As the rupee is less bloated than its peers, it is likely to escape the brunt of the Fed's action, note Abheek Barua and Bidisha Ganguly
Even with global financial markets finely tuned into the US Federal Reserve’s forthcoming actions, the Federal Open Market Committee did not give any indication of when it might raise interest rates after its two-day meeting last week.
The FOMC simply said it would raise rates when there was further improvement in the labour market and inflation had moved back to its two per cent target level in the medium term.
The majority in the markets believe that a September lift-off is likely although there is a vocal minority that insists the US monetary authorities will delay further.
The minority case rests on the notion that the inflation target would not be met any time soon and would remain below two per cent (for the core private consumption expenditure or PCE deflator) in the foreseeable future, with global commodity prices going into a fresh downturn.
In July, the Standard & Poor’s Commodity Index fell below the 2008 bottom after the global financial crisis.
It currently lies close to its February 2002 level when the commodity super-cycle was yet to begin.
Assuming that the Fed increases rates in September, what could the implications be? An interest rate hike in the US amidst a sea of deflation and soft monetary policy is bound to give the US dollar further fillip and overall dollar gains seem safe to forecast.
That said, there is an argument that the gains would be more against emerging market currencies than heavyweights such as the euro and yen. The heavyweights have been beaten down badly and conventional valuation models suggest they are grossly undervalued.
The flip side of this holds for Asian EMs.
The case for sharp depreciation for a number of Asian currencies, such as the Thai baht and the Singapore dollar, is that their relative stability against the US dollar over the past year has bloated their valuations.
Thus they are ripe for a correction once a major trigger like the Fed’s interest rate button is pressed.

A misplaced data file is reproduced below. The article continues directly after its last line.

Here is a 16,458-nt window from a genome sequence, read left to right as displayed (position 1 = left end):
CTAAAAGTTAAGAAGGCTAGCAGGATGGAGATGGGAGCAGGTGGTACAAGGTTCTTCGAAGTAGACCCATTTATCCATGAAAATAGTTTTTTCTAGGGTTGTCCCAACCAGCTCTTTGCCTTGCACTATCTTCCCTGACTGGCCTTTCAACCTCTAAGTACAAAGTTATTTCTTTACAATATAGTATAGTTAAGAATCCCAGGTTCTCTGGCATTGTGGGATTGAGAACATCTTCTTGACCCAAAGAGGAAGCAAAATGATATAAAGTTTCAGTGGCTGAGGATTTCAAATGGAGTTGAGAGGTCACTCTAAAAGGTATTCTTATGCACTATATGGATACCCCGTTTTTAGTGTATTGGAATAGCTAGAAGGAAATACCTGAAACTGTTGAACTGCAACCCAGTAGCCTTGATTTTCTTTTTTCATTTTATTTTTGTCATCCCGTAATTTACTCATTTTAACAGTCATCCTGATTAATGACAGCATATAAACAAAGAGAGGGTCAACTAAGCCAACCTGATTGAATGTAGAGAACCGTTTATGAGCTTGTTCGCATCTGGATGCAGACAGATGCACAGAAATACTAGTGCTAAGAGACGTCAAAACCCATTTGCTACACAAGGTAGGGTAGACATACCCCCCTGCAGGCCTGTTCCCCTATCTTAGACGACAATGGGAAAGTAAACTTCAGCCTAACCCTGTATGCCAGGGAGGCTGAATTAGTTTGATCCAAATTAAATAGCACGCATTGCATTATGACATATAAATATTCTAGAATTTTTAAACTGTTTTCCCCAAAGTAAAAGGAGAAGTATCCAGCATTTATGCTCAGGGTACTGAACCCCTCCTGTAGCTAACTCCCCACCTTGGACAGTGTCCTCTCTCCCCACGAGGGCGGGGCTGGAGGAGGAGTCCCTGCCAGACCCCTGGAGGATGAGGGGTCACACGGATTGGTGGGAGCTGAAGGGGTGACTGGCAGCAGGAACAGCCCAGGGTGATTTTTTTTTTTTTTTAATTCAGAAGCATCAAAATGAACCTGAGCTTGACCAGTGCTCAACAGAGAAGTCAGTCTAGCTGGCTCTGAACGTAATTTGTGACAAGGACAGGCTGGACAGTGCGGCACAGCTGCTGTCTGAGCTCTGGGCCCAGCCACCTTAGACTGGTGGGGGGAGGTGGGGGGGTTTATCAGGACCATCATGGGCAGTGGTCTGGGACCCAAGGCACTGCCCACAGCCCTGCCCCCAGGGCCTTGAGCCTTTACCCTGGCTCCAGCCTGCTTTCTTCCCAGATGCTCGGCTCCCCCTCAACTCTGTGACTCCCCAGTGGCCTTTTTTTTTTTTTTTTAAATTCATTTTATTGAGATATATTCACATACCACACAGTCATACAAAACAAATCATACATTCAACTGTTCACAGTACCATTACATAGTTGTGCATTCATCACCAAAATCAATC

China could also decide to devalue its currency if it comes under pressure to reflate its economy.
The other problem with most emerging markets is both issuance and foreign ownership of sovereign debt issued in their local currencies have risen dramatically.
Foreign investment in emerging market local currency sovereign debt has nearly quadrupled over the last five years, with low global interest rates driving the search for yield.
An increasing portion of their debt is being held by fixed income mutual funds and exchange traded funds that are far more fickle than traditional investors such as banks.
Corporate debt in foreign currencies by EM companies has also risen sharply on the back of the sharp wedge between local and international rates.
The history of exchange rate stress shows that foreign ownership of a country’s debt plays a big role in triggering bouts of depreciation.
Thus EMs look extremely vulnerable to a reversal of capital flows.
India is not exactly immune to these pressures.
Foreign portfolio holdings of government debt in India have moved from $8.8 billion in August 2011 to $24.5 billion in March 2015.
The external debt to gross domestic product ratio has increased by a hefty three percentage points between 2011-12 and 2014-15 and about 54 per cent is short term, that is of less than a year’s residual maturity.
That said, there are some factors that could leave the rupee relatively better off were the Fed’s action to suck out liquidity from the market.
An important thing is to recognise the fact that while foreign ownership of India’s debt might have grown, the actual stock of this debt is much less than that of others.
Also, even if the rupee looks a little overvalued it is far less bloated than many of its peers.
As a result, the rupee is likely to escape the brunt of the Fed’s actions.
The image is used for representational purpose only. Photograph: Reuters
Abheek Barua is chief economist, HDFC Bank. Bidisha Ganguly is Principal Economist, CII